January 17, 2002|
Celestia Cool: Celestia is an 3D space simulation for Unix and Win32 that lets you travel through the solar system, to the stars, and even beyond the galaxy. Visit over 100,000 stars, 100 solar system bodies, and all known extrasolar planets. The software is free and distributed under the GNU Public License.
By Chris Laurel, Celestia, January, 2002.[Refer]
Let Them Eat IT: The Myth of the Global Village as an Interactive Utopia I will be upfront and admit that I am a McLuhanist. Communications technology extends our senses and this to a large degree eliminates spatial boundaries, bringing communication (and hence information and empowerment) to humanity as a whole, not just to the world's elites. So I feel compelled to forward this article, an article that attacks these ideas. The concept of the global village has failed, argues the author, and from the wreckage of the dot com collapse is arising a digital hegemony dominated by western cultural influences. I have a few comments in reply. First, it's early days: you don't build a global village overnight. Second, the proliferation of western values (and especially American values) is meeting with resistance - consider, for example, the many people resisting the commercialization of knowledge and information. Third, I think of my own experience where I receive emails from all corners of the globe on a daily basis. And finally, though there was a dot com crash, it was the commercial hegemony that crashed, not the thousands of individual web pages, open source projects, document sharing and general chatter that characterizes the global village. Reading the media, you'd think that the global internet is in trouble, but don't forget, it's the media - not the internet - experiencing the trouble. This article isn't available at the CTheory website yet, so the link is to a copy posted on Yahoo Groups - you do not need to log in to read it.
By Songok Han Thornton, CTheory, January, 2002.[Refer]
How to Evaluate a Content Management System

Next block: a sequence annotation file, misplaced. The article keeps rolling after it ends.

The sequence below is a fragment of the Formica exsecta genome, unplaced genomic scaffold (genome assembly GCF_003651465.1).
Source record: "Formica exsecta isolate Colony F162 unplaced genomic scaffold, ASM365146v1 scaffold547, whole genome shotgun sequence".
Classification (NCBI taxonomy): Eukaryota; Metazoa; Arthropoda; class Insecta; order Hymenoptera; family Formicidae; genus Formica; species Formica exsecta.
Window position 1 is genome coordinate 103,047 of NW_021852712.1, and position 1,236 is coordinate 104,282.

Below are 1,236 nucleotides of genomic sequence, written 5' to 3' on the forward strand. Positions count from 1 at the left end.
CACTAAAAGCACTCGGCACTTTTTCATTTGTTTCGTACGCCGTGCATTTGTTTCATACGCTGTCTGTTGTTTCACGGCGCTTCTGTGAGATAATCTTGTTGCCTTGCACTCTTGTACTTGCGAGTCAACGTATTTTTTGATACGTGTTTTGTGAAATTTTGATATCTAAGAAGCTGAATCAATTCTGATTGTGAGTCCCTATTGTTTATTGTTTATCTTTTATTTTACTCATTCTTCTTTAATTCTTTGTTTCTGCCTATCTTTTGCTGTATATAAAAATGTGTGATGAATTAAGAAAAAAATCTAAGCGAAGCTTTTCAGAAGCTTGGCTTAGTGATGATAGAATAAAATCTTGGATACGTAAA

Nice article that presents a fairly complete step-by-step account of how to evaluate a content management system. A similar procedure, with minor amendments, could be used to evaluate a learning content management system (you would need to ask additional questions about such things as learning object standards, for example).
By James Robertson, Step 2 Designs, January 15, 2002.[Refer]
A Crash Course on E-Learning Portals Introductory article on the topic of online learning portals. The article stresses the need for the portals to be platform neutral, especially from the point of view of the user. It also looks at customized and personalized portals and highlights the use of portals to provide companies with a competitive edge.
By Bray J. Brockbank, OS Opinion, January 16, 2002.[Refer]
Did you know someone was granted a patent in 1998 for 'training with manuals'? Or that someone else has a 1996 patent for a computerized data representation technique we all know as 'pie charts'? These are two extreme examples cited in this short article describing some of the U.S. Patent Office's larger errors. The examples are culled from a site maintained by
By Steve Ditlea, Scientific American, February, 2002.[Refer]
Stanford Online Courselets Welcome to a new bit of jargon. The 'courselet' is defined as "a self-contained, integrated set of learning materials designed as a custom tutorial and offered online in support of Stanford engineering, science and engineering management courses." The courselets contain two or three hours of instruction, a self-test, and are distributed over the web to Stanford students.
By Press Release, Andy DiPaolo and Dale Harris, January 16, 2002.[Refer]
SmartForce to Buy Centra in $284 Million Stock Deal
As the headline suggests, Centra, known for its real-time virtual classrooms, is to be acquired in a $284 million stock deal by SmartForce, known mostly for its e-learning content but also for its LMS and content creation tools. The move improves SmartForce's learning delivery capacity but mainly delivers Centra's 775 customers, the majority of whom are new to SmartForce. This transaction is the largest to date in e-learning history.
By Reuters, Yahoo Finance, January 16, 2002.[Refer]
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